5 Ways You're Sabotaging Your CrossFit Workout

by Maggie Puniewska

CrossFit has been one of the top fitness trends for a while, and it's no surprise: this high-intensity regimen can help you sculpt muscle and slim down, stat. Sessions may be short, but they're tough — sample tasks include Olympic weight lifting, swinging kettle bells, and doing hundreds of sit-ups, pulls-ups, and burpees. Despite these uber-challenging workouts, or maybe because they're so hard and rewarding, CrossFit's fan base continues to grow by the thousands each year.

The competitive and fast-paced nature of CrossFit is a great way to beat workout boredom, but it can also make it easy to commit a few blunders if you're not careful, whether you're new to the game or even a long-time enthusiast. To ensure you're getting the most out of each session, we've asked Anthony Preischel, owner and head coach at CrossFit Hell's Kitchen in New York City, to share the five biggest mistakes that CrossFitters make. Steer clear of his absolute no-no's:

Your Weights Are Too Heavy

Olympic lifting is a big feature of CrossFit, and it'll have you eventually pumping 50, 100 and even 150 pounds of iron. But getting there has to happen s-l-o-w-l-y. "One of the biggest mistakes I see is people trying to lift weights that are too heavy for them in the beginning. I tell CrossFit newbies that it takes about one year to get the necessary skills to lift at your max. And even if you are a regular, you need to make sure you have the form mastered before loading up more weight. Form is of the utmost importance. You cannot sacrifice it for anything, especially the amount of weight you are trying to lift," he says. Be a stickler for getting the moves down right, even if it means going slower and lifting lighter weights. You'll see results faster and prevent injuries caused by improper alignment.

You Work Out Too Much

The competitive nature of CrossFit will have you striving to beat your last time, and "the community at any CrossFit gym supports these achievements and spurs you to drive harder," says Preischel. But as rewarding as it is to set a new personal record, you don't have to come in every day to get better. In fact, Preischel recommends hitting the box (CrossFit jargon for gym) only a couple times a week. "After a base of conditioning and strength is built, two days on, one day off, then finally a three on one off schedule is best. Four to five days in a row is counterproductive, and in fact, many times leads to plateaus or decreases in strength and endurance. And working out twice a day? No! Out of the question," he says.

You're Still Moving on Rest Days

It's true that some workout regimens call for active recovery—that is, working out on your days off but doing something low-impact like yoga or swimming. But the super high intensity nature of CrossFit calls for a different game plan, and Preischel suggests really taking it easy when you're not at the gym. "A gentle workout has the tendency to become more aggressive, especially because CrossFitters tend to be super competitive," he explains. If you're committed to three or more days a week of CrossFit, on your down days go ahead and kick back on the couch and catch up on bizarre Emma Watson GIFs.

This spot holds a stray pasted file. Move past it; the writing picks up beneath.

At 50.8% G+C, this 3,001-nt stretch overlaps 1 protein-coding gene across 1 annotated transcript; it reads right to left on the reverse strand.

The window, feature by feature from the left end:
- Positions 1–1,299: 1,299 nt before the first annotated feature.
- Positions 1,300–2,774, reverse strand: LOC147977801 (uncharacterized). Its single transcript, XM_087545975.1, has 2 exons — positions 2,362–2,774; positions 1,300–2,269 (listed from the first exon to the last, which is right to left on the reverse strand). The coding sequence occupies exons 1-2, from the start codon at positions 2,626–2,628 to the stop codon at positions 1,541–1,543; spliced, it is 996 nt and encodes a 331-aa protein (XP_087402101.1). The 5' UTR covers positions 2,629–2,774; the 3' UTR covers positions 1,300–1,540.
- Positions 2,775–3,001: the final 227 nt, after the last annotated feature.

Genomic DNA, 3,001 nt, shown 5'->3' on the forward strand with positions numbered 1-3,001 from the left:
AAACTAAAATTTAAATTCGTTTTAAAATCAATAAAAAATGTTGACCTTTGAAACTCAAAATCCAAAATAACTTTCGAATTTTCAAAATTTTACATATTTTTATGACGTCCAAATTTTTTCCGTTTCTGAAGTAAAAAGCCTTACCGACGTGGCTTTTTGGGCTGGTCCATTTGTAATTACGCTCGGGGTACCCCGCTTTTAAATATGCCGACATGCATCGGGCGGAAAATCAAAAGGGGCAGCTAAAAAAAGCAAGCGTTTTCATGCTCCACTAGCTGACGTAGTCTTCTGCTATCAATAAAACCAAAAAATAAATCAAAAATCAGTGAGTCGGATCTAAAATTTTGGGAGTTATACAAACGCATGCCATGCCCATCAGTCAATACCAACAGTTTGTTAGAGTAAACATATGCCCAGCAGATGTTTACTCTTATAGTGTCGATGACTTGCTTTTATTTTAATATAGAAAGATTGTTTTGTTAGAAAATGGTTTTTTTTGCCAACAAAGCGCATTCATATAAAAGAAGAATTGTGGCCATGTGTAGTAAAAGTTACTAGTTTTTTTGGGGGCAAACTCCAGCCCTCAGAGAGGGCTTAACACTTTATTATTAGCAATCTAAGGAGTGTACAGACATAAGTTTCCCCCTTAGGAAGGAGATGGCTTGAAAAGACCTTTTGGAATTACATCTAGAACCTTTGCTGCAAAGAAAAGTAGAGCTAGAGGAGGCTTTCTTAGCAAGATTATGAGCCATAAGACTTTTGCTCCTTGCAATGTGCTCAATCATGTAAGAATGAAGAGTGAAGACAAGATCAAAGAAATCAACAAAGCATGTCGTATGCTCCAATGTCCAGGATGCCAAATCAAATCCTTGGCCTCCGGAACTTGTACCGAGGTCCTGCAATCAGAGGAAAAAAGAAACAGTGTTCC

You Cheat Reps (Even on Accident)

Yes, doing 50 situps, pushups, burpees, and lunges in under 10 minutes is certainly a daunting task, but you won't be doing yourself a favor by fudging your numbers, even if it is because you're just too darn tired to count. Preischel says he will count people's reps if he sees that they're struggling, but his favorite solution to keeping CrossFitters on track is partner workouts. "I throw in a couple of partner exercises where one side goes and the other side counts and judges the other's reps. Funny how quickly people learn how to count correctly," he says.

Warming Up and Cooling Down is on the Back Burner

This is never the most exciting part of working out — especially in comparison to something as fast-paced as CrossFit — but it's absolutely necessary if you want to avoid injury and bring your A-game to the next class. Most gyms will have you warm up and cool down as a group, but Preischel notes that "many people need extra mobility work which tends to be very individual and done on your own time." So if you're prone to tight quads, spend some extra time using a foam-roller to work out any kinks. And don't book it to the showers right after class. Spend at least five to seven minutes cooling down with whole body stretches, with extra focus on the muscles you used that day.

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